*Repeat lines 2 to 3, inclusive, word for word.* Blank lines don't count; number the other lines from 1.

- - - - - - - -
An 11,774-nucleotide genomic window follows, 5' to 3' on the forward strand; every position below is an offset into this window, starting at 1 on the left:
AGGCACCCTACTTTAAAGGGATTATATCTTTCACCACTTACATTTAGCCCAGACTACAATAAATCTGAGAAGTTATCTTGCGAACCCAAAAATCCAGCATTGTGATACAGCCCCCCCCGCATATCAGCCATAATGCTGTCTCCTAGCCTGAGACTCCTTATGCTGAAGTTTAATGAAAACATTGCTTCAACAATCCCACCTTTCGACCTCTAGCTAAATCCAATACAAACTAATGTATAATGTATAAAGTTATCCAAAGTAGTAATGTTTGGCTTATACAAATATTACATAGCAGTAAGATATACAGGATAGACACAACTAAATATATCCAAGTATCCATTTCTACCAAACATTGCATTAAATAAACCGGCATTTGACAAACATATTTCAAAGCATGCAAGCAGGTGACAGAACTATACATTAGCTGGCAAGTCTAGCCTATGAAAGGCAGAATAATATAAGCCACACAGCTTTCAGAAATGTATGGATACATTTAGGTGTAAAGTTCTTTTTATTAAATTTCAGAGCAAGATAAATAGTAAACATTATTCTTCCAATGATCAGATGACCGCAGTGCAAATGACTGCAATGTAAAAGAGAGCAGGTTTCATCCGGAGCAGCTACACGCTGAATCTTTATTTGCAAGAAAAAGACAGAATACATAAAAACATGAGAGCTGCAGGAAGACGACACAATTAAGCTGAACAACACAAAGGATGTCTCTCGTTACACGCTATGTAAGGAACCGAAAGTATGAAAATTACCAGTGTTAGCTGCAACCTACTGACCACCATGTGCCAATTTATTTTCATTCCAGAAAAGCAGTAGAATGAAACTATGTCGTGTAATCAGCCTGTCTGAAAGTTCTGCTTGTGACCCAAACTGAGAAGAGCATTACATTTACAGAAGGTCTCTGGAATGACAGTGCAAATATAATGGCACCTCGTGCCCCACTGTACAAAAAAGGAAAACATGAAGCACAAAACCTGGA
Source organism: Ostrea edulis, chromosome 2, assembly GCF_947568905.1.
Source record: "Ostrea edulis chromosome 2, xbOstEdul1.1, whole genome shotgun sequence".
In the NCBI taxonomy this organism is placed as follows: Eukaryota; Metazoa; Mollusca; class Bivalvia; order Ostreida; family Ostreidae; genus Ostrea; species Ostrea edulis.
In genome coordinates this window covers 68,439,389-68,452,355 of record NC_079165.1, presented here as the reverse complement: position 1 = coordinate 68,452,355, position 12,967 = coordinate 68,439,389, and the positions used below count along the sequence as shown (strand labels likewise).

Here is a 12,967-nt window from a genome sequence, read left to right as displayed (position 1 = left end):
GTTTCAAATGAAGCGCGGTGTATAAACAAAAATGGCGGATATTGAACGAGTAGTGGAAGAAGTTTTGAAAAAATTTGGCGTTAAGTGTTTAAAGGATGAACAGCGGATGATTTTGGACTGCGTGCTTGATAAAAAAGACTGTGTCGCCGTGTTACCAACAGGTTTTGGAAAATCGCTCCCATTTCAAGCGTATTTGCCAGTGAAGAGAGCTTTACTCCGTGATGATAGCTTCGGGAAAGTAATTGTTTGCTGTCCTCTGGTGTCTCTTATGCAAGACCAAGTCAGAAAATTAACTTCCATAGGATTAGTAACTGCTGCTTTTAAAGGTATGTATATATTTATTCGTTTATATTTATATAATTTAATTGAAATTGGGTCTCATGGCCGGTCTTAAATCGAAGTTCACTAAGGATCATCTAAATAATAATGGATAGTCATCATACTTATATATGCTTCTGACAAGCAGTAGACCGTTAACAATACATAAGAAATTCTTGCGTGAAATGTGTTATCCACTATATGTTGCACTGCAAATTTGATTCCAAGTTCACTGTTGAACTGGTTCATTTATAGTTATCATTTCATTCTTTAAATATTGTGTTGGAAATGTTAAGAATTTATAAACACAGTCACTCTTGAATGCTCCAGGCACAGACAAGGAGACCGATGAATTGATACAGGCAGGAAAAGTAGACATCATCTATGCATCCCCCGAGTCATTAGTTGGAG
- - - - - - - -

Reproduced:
AGGCACCCTACTTTAAAGGGATTATATCTTTCACCACTTACATTTAGCCCAGACTACAATAAATCTGAGAAGTTATCTTGCGAACCCAAAAATCCAGCATTGTGATACAGCCCCCCCCGCATATCAGCCATAATGCTGTCTCCTAGCCTGAGACTCCTTATGCTGAAGTTTAATGAAAACATTGCTTCAACAATCCCACCTTTCGACCTCTAGCTAAATCCAATACAAACTAATGTATAATGTATAAAGTTATCCAAAGTAGTAATGTTTGGCTTATACAAATATTACATAGCAGTAAGATATACAGGATAGACACAACTAAATATATCCAAGTATCCATTTCTACCAAACATTGCATTAAATAAACCGGCATTTGACAAACATATTTCAAAGCATGCAAGCAGGTGACAGAACTATACATTAGCTGGCAAGTCTAGCCTATGAAAGGCAGAATAATATAAGCCACACAGCTTTCAGAAATGTATGGATACATTTAGGTGTAAAGTTCTTTTTATTAAATTTCAGAGCAAGATAAATAGTAAACATTATTCTTCCAATGATCAGATGACCGCAGTGCAAATGACTGCAATGTAAAAGAGAGCAGGTTTCATCCGGAGCAGCTACACGCTGAATCTTTATTTGCAAGAAAAAGACAGAATACATAAAAACATGAGAGCTGCAGGAAGACGACACAATTAAGCTGAACAACACAAAGGATGTCTCTCGTTACACGCTATGTAAGGAACCGAAAGTATGAAAATTACCAGTGTTAGCTGCAACCTACTGACCACCATGTGCCAATTTATTTTCATTCCAGAAAAGCAGTAGAATGAAACTATGTCGTGTAATCAGCCTGTCTGAAAGTTCTGCTTGTGACCCAAACTGAGAAGAGCATTACATTTACAGAAGGTCTCTGGAATGACAGTGCAAATATAATGGCACCTCGTGCCCCACTGTACAAAAAAGGAAAACATGAAGCACAAAACCTGGA
Source organism: Ostrea edulis, chromosome 2, assembly GCF_947568905.1.